"Encouraging smart growth"2009-06-11 by Robert Selna from "San Francisco Chronicle" [www.sfgate.com/realestate/article/Encouraging-smart-growth-3295469.php]
The Bay Area could serve as a national model for environmental sustainability by creating new jobs and housing on underused and blighted land while cutting carbon emissions, according to a Greenbelt Alliance initiative announced Wednesday.
The Grow Smart Bay Area campaign is not only intended to push the smart-growth philosophy that has been around for decades - reducing sprawl by creating new, dense development near public transit - but also to provide clear strategies for communities to use when planning growth in the years and decades to come.
In that vein, the Alliance, an Oakland organization focused on regional growth issues, said there are approximately 40,000 sites in Bay Area cities and towns that could accommodate new development. The parcels have vacant lots, parking lots or generally are not economically vital, but often exist on transit corridors in places such as Oakland, Concord and Hayward.
The group identified 100 "priority" development sites that could best handle growth. These should be the areas for future housing and commercial development, rather than farmland, forests and other open space, according to the group's executive director, Jeremy Madsen.
"The Bay Area could create a model metropolis," Madsen said, speaking to about 220 people and a panel of experts at a downtown San Francisco high-rise with sweeping views of the Bay Area. "The region should be more livable and sustainable than it is today. We should focus on development where jobs, amenities and transportation already exist."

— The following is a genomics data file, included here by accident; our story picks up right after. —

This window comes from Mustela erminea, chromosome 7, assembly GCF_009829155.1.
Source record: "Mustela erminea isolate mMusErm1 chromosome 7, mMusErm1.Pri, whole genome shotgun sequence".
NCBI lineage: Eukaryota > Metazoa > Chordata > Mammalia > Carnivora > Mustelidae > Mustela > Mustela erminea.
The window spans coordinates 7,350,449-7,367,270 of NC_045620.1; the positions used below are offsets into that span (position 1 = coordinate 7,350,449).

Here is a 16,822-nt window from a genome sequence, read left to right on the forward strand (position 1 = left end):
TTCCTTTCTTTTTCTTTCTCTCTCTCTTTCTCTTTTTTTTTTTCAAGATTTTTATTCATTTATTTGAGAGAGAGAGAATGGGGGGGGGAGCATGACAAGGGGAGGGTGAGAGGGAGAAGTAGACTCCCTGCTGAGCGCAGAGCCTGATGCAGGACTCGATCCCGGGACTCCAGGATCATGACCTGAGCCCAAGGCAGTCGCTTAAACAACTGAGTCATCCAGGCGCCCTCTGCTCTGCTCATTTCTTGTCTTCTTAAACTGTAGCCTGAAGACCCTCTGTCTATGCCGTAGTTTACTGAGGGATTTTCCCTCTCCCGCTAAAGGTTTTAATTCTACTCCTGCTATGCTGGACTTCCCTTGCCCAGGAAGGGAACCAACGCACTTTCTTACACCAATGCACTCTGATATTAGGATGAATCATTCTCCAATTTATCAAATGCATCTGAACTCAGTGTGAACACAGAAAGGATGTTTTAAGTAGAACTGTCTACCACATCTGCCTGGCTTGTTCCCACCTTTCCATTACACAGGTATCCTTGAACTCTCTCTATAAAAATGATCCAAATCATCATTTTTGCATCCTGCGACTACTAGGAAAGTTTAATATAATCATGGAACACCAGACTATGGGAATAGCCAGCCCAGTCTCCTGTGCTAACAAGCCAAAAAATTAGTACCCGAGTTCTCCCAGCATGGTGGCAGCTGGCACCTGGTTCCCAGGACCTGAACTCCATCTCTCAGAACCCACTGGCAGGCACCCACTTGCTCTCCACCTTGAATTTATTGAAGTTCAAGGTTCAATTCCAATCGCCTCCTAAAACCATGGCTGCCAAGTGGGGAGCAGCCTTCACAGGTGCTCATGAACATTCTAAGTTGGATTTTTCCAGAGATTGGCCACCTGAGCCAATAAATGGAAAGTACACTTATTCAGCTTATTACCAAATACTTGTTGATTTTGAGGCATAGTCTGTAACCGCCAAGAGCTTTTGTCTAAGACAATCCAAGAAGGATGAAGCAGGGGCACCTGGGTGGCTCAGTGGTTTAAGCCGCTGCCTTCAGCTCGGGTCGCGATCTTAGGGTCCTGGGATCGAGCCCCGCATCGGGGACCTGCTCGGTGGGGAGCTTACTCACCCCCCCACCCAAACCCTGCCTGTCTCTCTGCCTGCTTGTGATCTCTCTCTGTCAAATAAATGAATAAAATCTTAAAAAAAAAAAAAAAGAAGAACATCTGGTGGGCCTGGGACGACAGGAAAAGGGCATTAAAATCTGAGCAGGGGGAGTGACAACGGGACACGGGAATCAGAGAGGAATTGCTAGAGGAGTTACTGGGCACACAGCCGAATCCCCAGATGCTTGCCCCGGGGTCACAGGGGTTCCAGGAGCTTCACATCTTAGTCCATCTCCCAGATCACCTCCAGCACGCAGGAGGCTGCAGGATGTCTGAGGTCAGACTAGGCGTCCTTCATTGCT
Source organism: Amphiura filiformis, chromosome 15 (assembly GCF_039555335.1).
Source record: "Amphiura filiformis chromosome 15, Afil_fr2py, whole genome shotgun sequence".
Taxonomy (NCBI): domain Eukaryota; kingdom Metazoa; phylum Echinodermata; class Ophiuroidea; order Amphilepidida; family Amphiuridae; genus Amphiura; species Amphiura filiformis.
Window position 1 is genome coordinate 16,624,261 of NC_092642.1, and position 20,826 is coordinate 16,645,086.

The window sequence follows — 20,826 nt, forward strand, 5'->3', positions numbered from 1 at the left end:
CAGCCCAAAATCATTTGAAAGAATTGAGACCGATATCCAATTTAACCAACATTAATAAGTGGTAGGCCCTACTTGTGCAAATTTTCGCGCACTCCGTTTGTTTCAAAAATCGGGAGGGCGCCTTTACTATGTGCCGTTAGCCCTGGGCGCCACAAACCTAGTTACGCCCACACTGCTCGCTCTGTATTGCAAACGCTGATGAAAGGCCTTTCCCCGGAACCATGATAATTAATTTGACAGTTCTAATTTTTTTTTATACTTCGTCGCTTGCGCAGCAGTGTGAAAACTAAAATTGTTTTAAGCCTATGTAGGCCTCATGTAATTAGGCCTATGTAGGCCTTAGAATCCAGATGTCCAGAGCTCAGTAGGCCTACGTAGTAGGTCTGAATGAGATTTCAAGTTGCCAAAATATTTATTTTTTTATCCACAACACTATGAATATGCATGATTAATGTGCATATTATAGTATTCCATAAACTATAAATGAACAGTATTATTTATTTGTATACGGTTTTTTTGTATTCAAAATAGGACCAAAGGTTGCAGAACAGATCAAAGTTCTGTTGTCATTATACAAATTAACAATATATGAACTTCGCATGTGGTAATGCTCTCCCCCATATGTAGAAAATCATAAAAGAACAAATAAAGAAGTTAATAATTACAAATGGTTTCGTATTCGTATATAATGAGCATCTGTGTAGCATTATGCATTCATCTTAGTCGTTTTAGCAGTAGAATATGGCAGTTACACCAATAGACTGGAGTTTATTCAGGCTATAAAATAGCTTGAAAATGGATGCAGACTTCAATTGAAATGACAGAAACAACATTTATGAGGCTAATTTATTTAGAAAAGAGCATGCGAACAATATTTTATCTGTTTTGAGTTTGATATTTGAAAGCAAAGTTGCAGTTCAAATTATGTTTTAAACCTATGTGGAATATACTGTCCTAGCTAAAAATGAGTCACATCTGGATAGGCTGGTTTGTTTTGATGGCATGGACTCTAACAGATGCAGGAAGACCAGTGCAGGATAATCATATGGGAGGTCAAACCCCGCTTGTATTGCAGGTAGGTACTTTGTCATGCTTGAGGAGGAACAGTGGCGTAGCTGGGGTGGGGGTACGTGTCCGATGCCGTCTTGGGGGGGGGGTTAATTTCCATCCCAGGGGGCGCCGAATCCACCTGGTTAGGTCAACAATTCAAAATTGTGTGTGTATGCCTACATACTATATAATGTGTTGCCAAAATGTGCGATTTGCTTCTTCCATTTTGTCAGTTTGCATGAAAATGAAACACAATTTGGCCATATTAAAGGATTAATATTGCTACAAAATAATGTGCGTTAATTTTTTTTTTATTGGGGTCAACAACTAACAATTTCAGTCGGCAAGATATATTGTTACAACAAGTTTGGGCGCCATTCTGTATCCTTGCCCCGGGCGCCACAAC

Madsen said the nine-county Bay Area's population is expected to grow from 7 million to 9 million by 2035 and to add 1.7 million jobs, but many local governments have not planned ways to handle the growth. At the same time, California recently has approved innovative legislation in an effort to reduce global warming.
One bill calls for cutting back the state's greenhouse gas emissions to 1990 levels by 2020. Another is designed to encourage metropolitan planning agencies to reduce the distances residents must drive. It also provides financial incentives for local governments that embrace smart growth and develop transportation plans that take automobiles off roadways.
Madsen noted that while many cities already have embraced smart-growth policies, they could take their efforts even further. He outlined the following strategies for planners and government officials to push smart-growth development:
-- Increase the density of new development, design streets for pedestrians and cyclists and reduce parking.
-- Bring residents into the planning process so that they support smart-growth concepts.
-- Create urban growth boundaries and other limits on sprawl.
-- Invest in infrastructure that supports growth in cities and towns, such as transportation and parks.
The panel assembled Wednesday said the Bay Area is primed for urban infill growth because there are opportunities for development within cities, and studies indicate that aging Baby Boomers and younger generations want to live in dense, urban environments. However, the economic model for such development also must exist, they said.
"One question is, will people really be coming here for jobs in the next few years and will the jobs really be here?" said Jim Wunderman, the chief executive officer of the Bay Area Council, a business advocacy group.
San Jose Mayor Chuck Reed, also a panelist, said that San Jose grew by 500,000 residents in the past 30 years with urban, infill development and would need to do that again in the next 30 years, while continuing to attract creative and talented people with other options.